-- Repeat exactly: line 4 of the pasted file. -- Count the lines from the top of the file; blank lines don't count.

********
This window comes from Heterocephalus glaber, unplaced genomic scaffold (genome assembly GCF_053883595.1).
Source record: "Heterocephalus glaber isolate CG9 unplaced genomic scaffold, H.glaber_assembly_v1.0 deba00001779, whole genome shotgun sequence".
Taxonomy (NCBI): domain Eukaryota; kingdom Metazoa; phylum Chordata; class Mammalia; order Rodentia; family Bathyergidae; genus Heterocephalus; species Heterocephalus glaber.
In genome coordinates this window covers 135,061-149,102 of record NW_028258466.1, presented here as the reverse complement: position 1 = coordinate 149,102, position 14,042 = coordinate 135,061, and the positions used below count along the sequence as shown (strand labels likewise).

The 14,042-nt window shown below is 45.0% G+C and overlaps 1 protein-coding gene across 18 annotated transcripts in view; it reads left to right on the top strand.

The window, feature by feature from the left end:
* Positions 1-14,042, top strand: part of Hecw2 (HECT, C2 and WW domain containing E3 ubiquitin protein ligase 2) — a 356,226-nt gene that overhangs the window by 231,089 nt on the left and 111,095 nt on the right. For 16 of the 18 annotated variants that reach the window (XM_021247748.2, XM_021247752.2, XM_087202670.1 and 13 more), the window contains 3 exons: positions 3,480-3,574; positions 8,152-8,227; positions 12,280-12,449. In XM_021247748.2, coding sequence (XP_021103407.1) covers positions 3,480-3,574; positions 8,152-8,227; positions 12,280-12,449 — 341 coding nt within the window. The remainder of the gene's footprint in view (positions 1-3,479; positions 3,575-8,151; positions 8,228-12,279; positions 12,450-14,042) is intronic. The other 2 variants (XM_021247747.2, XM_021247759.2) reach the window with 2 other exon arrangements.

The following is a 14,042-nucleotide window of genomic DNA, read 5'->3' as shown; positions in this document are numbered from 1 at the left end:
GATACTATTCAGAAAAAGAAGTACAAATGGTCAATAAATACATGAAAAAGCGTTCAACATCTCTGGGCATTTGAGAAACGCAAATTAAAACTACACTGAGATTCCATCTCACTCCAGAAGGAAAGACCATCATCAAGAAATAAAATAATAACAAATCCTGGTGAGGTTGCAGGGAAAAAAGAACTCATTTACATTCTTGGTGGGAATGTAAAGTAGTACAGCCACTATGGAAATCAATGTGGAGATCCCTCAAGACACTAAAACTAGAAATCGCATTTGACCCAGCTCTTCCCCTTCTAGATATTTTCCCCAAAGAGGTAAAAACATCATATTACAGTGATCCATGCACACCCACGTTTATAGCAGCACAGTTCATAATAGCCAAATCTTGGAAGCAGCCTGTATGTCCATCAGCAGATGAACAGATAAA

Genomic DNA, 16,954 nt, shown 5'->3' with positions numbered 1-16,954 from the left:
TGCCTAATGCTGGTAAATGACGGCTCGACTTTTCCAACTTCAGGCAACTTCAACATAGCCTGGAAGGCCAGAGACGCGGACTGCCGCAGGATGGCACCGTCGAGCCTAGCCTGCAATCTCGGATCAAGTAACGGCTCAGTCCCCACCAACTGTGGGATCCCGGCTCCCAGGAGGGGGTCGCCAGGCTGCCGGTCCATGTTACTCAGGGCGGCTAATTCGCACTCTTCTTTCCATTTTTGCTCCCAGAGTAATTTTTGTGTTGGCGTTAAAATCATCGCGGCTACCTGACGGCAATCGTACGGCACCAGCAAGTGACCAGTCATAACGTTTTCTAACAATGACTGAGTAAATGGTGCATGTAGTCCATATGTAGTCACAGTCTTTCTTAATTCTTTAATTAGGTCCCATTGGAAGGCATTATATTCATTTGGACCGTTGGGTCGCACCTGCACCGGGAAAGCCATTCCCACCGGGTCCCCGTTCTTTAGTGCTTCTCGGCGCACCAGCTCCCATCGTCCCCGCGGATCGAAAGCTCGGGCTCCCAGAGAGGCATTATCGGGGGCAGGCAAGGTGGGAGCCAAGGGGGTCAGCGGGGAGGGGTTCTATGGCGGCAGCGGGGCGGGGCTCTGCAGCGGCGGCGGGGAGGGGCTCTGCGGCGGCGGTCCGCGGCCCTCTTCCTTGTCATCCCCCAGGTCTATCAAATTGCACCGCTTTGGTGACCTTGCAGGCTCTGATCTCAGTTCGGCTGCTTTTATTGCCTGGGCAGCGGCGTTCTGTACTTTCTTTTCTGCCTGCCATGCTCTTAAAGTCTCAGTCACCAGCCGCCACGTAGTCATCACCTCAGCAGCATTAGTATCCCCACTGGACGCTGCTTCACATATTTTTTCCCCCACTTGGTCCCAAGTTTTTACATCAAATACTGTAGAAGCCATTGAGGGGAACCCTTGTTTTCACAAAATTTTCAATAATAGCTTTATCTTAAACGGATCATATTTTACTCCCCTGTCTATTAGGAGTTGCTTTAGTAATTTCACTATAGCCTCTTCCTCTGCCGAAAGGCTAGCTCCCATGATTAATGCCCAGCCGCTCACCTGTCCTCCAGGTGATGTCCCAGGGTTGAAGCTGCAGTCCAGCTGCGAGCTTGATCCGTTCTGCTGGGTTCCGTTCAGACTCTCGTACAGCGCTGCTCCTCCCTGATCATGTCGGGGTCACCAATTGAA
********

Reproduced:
In genome coordinates this window covers 135,061-149,102 of record NW_028258466.1, presented here as the reverse complement: position 1 = coordinate 149,102, position 14,042 = coordinate 135,061, and the positions used below count along the sequence as shown (strand labels likewise).